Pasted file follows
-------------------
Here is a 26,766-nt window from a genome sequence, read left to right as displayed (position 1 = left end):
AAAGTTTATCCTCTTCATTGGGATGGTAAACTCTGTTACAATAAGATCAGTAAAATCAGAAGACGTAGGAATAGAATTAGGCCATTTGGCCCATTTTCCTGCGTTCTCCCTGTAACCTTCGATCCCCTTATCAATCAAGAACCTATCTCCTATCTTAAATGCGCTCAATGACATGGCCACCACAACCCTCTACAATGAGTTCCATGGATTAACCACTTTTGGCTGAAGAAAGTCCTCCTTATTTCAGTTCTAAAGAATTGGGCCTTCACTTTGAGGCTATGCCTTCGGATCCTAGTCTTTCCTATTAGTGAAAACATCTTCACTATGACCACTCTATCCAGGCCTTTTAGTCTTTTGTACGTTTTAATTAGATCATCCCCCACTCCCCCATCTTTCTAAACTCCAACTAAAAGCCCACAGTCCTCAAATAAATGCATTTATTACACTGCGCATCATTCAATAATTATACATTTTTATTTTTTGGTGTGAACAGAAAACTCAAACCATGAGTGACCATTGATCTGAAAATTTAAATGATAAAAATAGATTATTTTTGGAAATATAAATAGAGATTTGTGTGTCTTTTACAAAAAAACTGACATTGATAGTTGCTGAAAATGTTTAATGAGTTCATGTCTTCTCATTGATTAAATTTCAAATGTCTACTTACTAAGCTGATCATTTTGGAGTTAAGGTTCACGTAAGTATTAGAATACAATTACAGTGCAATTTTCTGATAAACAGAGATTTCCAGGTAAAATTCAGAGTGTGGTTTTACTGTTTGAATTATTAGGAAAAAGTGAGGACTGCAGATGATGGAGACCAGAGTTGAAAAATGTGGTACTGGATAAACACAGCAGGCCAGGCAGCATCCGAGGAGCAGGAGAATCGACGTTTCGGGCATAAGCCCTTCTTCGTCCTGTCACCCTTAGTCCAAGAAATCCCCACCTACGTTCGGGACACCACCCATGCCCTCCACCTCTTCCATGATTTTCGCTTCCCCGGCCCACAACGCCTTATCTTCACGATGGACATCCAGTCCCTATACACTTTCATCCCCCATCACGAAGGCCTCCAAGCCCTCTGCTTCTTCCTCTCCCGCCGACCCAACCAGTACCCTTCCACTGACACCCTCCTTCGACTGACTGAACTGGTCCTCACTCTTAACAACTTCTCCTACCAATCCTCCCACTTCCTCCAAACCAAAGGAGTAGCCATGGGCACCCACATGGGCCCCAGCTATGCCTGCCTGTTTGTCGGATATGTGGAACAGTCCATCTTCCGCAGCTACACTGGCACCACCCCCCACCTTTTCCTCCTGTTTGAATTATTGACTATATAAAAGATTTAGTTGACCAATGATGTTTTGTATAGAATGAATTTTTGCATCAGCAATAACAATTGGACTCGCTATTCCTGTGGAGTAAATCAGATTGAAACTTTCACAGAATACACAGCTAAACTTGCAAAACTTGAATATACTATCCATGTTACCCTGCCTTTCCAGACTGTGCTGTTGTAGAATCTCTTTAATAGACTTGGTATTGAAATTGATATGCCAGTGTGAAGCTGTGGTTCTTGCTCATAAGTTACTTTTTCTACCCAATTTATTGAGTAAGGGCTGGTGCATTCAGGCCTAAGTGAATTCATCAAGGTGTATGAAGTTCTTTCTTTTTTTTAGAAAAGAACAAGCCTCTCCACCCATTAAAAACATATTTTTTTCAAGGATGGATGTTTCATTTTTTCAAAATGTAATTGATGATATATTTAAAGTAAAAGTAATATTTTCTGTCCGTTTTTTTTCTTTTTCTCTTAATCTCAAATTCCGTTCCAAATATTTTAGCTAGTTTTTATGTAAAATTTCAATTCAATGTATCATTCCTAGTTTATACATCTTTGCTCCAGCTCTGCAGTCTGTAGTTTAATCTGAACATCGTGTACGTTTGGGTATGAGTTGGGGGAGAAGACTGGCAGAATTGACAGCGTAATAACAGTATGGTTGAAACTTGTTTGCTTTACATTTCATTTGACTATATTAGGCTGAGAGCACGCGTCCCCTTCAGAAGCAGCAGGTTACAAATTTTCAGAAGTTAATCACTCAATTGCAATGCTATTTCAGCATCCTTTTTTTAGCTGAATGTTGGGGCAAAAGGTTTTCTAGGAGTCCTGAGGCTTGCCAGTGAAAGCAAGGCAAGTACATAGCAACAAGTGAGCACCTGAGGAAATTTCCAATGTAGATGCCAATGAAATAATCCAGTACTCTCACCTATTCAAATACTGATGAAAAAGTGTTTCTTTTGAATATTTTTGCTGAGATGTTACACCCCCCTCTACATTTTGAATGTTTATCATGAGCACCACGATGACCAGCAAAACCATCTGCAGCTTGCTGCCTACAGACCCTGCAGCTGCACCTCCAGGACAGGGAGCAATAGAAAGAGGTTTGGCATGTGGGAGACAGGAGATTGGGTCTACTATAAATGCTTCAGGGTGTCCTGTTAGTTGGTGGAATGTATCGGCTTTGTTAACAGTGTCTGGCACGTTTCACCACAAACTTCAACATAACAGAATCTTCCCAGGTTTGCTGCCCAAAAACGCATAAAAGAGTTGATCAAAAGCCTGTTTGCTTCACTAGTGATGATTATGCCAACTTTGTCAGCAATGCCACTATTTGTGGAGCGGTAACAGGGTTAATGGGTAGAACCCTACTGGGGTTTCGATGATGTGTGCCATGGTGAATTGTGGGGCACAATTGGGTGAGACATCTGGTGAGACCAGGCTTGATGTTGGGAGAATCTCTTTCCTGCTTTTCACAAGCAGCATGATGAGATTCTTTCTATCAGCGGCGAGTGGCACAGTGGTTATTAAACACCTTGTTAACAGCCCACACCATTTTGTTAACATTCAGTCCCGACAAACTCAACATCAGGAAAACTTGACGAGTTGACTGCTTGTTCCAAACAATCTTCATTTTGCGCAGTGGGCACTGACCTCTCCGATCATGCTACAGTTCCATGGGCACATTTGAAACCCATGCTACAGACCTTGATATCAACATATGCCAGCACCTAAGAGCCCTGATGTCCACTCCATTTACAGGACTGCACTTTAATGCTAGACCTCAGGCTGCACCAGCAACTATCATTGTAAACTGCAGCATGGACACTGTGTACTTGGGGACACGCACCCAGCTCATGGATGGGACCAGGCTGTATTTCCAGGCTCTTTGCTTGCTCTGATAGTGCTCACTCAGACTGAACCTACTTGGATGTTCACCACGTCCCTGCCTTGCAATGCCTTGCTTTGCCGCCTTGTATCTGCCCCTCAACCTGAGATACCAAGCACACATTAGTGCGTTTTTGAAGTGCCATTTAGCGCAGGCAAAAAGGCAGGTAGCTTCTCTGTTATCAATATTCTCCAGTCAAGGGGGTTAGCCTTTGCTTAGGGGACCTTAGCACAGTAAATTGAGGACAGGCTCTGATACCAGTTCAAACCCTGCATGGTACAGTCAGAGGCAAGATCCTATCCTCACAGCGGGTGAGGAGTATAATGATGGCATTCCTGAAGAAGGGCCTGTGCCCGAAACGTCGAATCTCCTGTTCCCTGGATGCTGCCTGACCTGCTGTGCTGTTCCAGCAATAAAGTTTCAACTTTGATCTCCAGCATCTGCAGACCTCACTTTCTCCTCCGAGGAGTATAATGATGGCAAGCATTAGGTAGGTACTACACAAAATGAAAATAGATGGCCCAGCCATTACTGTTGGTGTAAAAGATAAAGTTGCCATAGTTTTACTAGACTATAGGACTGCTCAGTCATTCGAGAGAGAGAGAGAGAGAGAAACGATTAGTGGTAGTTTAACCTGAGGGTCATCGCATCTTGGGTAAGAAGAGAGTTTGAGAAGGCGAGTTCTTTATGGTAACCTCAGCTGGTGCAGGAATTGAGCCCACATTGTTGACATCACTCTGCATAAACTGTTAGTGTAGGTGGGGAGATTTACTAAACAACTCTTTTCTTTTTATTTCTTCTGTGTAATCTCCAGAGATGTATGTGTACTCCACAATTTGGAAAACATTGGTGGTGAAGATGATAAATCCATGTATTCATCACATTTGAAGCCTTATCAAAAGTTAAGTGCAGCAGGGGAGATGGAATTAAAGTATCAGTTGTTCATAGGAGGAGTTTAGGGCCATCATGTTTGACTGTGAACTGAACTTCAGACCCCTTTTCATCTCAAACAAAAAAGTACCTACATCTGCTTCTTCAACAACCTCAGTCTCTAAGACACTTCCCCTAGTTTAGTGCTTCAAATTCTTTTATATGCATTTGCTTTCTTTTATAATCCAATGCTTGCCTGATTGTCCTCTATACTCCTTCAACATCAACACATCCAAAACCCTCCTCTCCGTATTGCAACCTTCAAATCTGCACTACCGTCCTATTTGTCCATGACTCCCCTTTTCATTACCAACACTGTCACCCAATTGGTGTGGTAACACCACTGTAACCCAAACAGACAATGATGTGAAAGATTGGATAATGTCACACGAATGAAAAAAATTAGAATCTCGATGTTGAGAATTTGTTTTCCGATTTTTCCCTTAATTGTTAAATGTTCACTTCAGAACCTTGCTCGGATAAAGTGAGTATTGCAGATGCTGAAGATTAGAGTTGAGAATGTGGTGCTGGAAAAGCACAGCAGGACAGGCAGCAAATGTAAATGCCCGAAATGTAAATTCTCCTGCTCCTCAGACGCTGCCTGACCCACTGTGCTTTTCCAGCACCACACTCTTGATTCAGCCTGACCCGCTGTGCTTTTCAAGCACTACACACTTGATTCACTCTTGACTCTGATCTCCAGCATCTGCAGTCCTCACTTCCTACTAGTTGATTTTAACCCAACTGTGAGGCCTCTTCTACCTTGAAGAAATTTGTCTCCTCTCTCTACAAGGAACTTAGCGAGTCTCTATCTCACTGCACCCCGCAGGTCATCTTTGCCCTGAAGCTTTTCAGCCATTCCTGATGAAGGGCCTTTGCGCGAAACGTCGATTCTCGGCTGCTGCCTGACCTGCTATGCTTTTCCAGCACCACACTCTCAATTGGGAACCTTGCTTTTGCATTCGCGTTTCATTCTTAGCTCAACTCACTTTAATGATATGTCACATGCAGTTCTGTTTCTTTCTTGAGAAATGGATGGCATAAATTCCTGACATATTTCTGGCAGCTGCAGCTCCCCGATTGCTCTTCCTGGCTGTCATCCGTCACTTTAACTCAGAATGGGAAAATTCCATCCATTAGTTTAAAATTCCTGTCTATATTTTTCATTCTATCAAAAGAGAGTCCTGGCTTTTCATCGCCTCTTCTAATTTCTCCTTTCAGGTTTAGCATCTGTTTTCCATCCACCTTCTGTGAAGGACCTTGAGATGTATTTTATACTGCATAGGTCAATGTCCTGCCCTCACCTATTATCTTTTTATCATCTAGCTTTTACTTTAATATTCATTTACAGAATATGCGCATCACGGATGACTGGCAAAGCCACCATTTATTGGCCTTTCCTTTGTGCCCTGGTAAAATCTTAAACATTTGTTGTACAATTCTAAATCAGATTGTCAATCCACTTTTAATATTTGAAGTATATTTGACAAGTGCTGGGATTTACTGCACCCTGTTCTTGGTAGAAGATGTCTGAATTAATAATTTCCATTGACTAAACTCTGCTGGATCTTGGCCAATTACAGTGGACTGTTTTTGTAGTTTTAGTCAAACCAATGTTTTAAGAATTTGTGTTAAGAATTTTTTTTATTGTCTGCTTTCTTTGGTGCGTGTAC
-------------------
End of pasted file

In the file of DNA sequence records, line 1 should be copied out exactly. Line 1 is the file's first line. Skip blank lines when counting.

Here is a 26,766-nt window from a genome sequence, read left to right as displayed (position 1 = left end):